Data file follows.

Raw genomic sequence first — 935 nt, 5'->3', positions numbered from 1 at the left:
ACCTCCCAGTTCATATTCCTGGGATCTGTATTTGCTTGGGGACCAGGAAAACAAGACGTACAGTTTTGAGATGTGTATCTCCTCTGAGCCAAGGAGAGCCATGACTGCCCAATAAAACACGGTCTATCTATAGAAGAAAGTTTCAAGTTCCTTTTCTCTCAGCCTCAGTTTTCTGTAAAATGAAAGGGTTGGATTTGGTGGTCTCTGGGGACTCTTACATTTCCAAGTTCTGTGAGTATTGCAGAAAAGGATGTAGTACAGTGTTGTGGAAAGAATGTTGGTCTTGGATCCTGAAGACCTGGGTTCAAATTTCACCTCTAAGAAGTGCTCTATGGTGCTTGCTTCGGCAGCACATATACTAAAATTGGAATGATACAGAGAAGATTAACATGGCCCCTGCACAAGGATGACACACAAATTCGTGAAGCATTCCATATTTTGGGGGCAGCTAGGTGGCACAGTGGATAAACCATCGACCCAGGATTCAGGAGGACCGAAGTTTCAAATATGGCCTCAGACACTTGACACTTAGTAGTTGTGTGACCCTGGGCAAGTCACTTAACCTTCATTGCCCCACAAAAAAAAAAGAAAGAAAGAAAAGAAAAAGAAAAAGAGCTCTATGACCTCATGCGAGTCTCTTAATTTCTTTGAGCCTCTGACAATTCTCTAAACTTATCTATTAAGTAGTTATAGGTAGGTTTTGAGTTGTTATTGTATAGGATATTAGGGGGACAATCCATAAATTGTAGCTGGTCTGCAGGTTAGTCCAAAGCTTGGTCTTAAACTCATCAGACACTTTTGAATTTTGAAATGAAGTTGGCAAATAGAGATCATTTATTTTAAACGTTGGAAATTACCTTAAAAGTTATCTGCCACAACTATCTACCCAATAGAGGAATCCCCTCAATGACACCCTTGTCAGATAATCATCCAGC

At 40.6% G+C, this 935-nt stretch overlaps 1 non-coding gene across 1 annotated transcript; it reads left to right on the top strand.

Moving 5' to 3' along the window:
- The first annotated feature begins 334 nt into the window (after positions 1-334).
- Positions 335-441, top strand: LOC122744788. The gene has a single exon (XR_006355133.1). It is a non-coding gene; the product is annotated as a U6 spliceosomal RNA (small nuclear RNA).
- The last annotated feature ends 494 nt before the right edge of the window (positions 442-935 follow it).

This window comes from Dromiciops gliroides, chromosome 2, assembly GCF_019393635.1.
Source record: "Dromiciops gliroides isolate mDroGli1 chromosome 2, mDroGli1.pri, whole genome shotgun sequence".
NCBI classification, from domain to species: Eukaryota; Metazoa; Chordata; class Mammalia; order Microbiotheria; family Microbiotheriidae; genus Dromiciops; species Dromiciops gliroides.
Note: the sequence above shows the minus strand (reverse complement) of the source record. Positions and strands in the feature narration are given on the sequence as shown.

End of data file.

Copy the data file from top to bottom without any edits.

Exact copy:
Raw genomic sequence first — 935 nt, 5'->3', positions numbered from 1 at the left:
ACCTCCCAGTTCATATTCCTGGGATCTGTATTTGCTTGGGGACCAGGAAAACAAGACGTACAGTTTTGAGATGTGTATCTCCTCTGAGCCAAGGAGAGCCATGACTGCCCAATAAAACACGGTCTATCTATAGAAGAAAGTTTCAAGTTCCTTTTCTCTCAGCCTCAGTTTTCTGTAAAATGAAAGGGTTGGATTTGGTGGTCTCTGGGGACTCTTACATTTCCAAGTTCTGTGAGTATTGCAGAAAAGGATGTAGTACAGTGTTGTGGAAAGAATGTTGGTCTTGGATCCTGAAGACCTGGGTTCAAATTTCACCTCTAAGAAGTGCTCTATGGTGCTTGCTTCGGCAGCACATATACTAAAATTGGAATGATACAGAGAAGATTAACATGGCCCCTGCACAAGGATGACACACAAATTCGTGAAGCATTCCATATTTTGGGGGCAGCTAGGTGGCACAGTGGATAAACCATCGACCCAGGATTCAGGAGGACCGAAGTTTCAAATATGGCCTCAGACACTTGACACTTAGTAGTTGTGTGACCCTGGGCAAGTCACTTAACCTTCATTGCCCCACAAAAAAAAAAGAAAGAAAGAAAAGAAAAAGAAAAAGAGCTCTATGACCTCATGCGAGTCTCTTAATTTCTTTGAGCCTCTGACAATTCTCTAAACTTATCTATTAAGTAGTTATAGGTAGGTTTTGAGTTGTTATTGTATAGGATATTAGGGGGACAATCCATAAATTGTAGCTGGTCTGCAGGTTAGTCCAAAGCTTGGTCTTAAACTCATCAGACACTTTTGAATTTTGAAATGAAGTTGGCAAATAGAGATCATTTATTTTAAACGTTGGAAATTACCTTAAAAGTTATCTGCCACAACTATCTACCCAATAGAGGAATCCCCTCAATGACACCCTTGTCAGATAATCATCCAGC

At 40.6% G+C, this 935-nt stretch overlaps 1 non-coding gene across 1 annotated transcript; it reads left to right on the top strand.

Moving 5' to 3' along the window:
- The first annotated feature begins 334 nt into the window (after positions 1-334).
- Positions 335-441, top strand: LOC122744788. The gene has a single exon (XR_006355133.1). It is a non-coding gene; the product is annotated as a U6 spliceosomal RNA (small nuclear RNA).
- The last annotated feature ends 494 nt before the right edge of the window (positions 442-935 follow it).

This window comes from Dromiciops gliroides, chromosome 2, assembly GCF_019393635.1.
Source record: "Dromiciops gliroides isolate mDroGli1 chromosome 2, mDroGli1.pri, whole genome shotgun sequence".
NCBI classification, from domain to species: Eukaryota; Metazoa; Chordata; class Mammalia; order Microbiotheria; family Microbiotheriidae; genus Dromiciops; species Dromiciops gliroides.
Note: the sequence above shows the minus strand (reverse complement) of the source record. Positions and strands in the feature narration are given on the sequence as shown.